Mark Z. Johnson, Oklahoma State University Extension Beef Cattle Breeding Specialist
Retention of fetal membranes, or retained placenta, in cows usually is defined is defined as failure to expel fetal membranes within 24 hours after parturition. Normally the expulsion occurs within eight hours after delivery of the calf. The placenta is retained when the cotyledons on the placenta do not detach from the caruncles on the uterus during parturition. Although retained placenta is rare in most cow herds, this year I am hearing that producers are seeing a higher incidence of this problem.
Retained placenta creates the potential for problems. It hangs from the vulva which permits manure and micro-organisms from the manure into the uterus. As well, when the cow lays down in dirt or mud which is loaded with bacteria, it permits bacteria to cause infection in the uterus and can have serious negative consequences. Infection in the uterus can cause the cow to become ill (fever, weight loss, etc). In severe cases of infection the cow can actually die. When the uterus becomes infected and inflamed, it takes longer for the cow to clean and be ready for the next breeding season. Retained placentas can result in delayed rebreeding or cows coming up open at the end of breeding season. Bottomline: retained placentas jeopardize reproductive efficiency and can rob operations of profit potential.
What follows is a list of the typical causes of retained placenta.
- Dystocia, as a result of too large a calf, twins or abnormal presentation of the fetus, calving difficulty is a cause.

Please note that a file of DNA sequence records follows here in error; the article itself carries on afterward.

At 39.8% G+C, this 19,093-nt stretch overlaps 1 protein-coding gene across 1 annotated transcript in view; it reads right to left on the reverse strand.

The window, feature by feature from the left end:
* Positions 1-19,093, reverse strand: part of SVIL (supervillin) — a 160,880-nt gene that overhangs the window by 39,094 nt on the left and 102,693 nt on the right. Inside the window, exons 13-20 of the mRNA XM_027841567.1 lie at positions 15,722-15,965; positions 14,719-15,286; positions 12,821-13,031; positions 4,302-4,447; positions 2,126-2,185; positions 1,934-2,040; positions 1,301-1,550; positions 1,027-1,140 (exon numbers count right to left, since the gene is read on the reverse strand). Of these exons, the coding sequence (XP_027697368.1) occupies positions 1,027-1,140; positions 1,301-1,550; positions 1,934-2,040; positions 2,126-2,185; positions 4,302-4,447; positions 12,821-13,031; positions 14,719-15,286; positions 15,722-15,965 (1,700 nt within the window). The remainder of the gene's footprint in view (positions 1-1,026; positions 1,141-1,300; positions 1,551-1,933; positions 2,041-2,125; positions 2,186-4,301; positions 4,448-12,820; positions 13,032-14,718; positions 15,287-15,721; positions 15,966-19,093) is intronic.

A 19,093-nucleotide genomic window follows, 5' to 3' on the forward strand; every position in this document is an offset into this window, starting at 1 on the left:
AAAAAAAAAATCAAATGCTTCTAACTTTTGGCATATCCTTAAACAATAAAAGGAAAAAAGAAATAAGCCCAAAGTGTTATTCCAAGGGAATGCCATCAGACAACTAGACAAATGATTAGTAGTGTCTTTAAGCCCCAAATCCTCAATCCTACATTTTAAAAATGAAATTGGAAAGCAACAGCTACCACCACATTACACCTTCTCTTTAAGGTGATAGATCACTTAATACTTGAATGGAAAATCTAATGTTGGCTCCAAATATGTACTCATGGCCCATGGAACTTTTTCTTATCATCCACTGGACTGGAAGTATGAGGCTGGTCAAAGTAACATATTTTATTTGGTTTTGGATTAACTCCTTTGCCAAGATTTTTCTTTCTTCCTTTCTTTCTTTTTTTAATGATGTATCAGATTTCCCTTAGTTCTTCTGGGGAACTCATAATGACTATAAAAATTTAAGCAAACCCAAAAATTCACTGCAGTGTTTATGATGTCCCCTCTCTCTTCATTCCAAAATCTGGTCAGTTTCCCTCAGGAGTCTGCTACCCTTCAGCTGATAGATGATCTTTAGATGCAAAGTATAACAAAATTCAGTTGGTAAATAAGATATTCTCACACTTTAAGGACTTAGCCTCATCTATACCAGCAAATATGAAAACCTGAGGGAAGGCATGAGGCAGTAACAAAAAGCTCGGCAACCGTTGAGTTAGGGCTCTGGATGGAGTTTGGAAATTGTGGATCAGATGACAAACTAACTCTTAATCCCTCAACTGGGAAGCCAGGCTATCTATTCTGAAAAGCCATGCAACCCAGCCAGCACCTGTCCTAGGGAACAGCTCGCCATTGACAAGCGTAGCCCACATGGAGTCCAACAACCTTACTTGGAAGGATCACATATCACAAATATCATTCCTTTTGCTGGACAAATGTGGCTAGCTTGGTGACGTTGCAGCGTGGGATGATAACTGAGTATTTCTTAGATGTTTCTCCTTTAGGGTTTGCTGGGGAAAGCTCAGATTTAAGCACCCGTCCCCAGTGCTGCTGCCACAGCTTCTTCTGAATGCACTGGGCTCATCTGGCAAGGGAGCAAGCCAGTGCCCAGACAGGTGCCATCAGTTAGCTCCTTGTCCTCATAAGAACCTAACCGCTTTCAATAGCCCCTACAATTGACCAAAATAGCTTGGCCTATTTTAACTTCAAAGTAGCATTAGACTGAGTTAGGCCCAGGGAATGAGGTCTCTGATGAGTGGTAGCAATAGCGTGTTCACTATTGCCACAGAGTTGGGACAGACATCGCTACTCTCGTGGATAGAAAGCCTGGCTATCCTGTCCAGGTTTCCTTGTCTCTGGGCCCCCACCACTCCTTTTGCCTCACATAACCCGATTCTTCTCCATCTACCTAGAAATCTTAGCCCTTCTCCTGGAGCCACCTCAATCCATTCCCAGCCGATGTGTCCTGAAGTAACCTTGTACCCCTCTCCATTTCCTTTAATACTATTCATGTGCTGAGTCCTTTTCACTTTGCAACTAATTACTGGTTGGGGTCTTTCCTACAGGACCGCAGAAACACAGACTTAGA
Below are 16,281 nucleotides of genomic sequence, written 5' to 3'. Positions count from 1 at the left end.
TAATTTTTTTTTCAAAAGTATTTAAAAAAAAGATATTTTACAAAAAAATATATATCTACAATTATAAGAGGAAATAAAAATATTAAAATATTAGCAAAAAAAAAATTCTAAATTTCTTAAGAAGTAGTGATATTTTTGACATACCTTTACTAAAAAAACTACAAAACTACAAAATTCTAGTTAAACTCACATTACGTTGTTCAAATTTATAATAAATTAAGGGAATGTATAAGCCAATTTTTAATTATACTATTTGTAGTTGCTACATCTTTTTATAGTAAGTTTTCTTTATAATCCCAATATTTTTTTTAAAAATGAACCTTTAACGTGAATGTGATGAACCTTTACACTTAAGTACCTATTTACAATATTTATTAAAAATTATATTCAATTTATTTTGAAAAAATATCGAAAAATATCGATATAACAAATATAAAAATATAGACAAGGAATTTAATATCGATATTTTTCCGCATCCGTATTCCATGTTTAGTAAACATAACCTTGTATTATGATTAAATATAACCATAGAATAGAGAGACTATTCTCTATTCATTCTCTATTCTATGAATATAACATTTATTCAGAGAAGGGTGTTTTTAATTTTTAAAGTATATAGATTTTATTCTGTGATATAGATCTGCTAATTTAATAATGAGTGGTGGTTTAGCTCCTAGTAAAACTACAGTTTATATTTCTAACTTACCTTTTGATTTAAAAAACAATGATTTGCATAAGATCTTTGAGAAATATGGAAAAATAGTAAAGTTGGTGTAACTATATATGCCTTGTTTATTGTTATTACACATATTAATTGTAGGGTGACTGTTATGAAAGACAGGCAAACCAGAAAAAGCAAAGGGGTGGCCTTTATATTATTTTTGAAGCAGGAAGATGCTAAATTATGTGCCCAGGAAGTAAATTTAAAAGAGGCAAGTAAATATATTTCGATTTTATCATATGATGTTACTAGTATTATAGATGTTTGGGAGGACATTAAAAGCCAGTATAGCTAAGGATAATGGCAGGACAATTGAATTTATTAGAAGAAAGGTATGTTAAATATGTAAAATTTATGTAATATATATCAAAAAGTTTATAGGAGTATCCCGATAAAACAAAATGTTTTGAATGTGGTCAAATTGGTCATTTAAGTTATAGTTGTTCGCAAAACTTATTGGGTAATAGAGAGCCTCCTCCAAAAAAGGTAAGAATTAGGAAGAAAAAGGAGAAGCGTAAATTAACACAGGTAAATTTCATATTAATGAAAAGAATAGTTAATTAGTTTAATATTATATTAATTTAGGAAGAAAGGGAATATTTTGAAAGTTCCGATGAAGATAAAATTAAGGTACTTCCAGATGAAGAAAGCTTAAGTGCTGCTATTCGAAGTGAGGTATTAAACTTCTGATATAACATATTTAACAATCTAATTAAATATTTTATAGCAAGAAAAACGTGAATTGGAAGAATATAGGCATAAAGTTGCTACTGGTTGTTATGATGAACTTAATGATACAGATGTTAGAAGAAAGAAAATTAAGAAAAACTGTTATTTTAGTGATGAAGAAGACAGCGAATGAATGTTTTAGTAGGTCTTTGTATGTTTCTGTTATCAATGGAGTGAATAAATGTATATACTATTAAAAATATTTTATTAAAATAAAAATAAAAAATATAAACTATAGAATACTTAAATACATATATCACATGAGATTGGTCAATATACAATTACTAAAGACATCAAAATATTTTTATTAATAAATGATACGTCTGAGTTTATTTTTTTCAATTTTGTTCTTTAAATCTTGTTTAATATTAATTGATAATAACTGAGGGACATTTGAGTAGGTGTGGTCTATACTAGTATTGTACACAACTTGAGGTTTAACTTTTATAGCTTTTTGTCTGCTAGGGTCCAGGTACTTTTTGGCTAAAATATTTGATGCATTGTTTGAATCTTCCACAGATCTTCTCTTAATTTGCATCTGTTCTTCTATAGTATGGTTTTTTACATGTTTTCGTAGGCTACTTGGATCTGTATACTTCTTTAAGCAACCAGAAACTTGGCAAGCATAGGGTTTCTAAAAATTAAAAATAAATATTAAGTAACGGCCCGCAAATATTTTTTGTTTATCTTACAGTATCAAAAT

- Poor nutrition. Inadequate consumption of energy or protein during pregnancy can result in thin cows. Dietary deficiency of Vitamin A, Selenium, Iodine or Vitamin E have been linked to retained placenta. Retained placenta is most often associated with nutrition, in particular, low levels of Vitamin A or the mineral Selenium.
- Stress, obesity and genetics can play a role.
- Infectious diseases like Brucellosis, Leptospirosis, IBR virus or BVD virus.
What are the best management practices to prevent retained placenta? Over time, proper nutrition, herd health and mineral supplementation should solve most the problems. If not, consult your veterinarian.
Why are we potentially seeing more retained placenta this year? Many operations are feeding “non-traditional” hays over the past several months which may not be very green or leafy. Typically the best source of vitamin A for cattle is green, leafy forage. A good quality free choice mineral supplement containing Selenium is advised. Cows and heifers in Body Condition Scores of 5 to 6 at calving time is advised. If you are dealing with sick cows as a result of retained placenta, consult your veterinarian for best treatment options.
Reference: Vet Views. University of California-Davis. Dr. John Maas. 2008.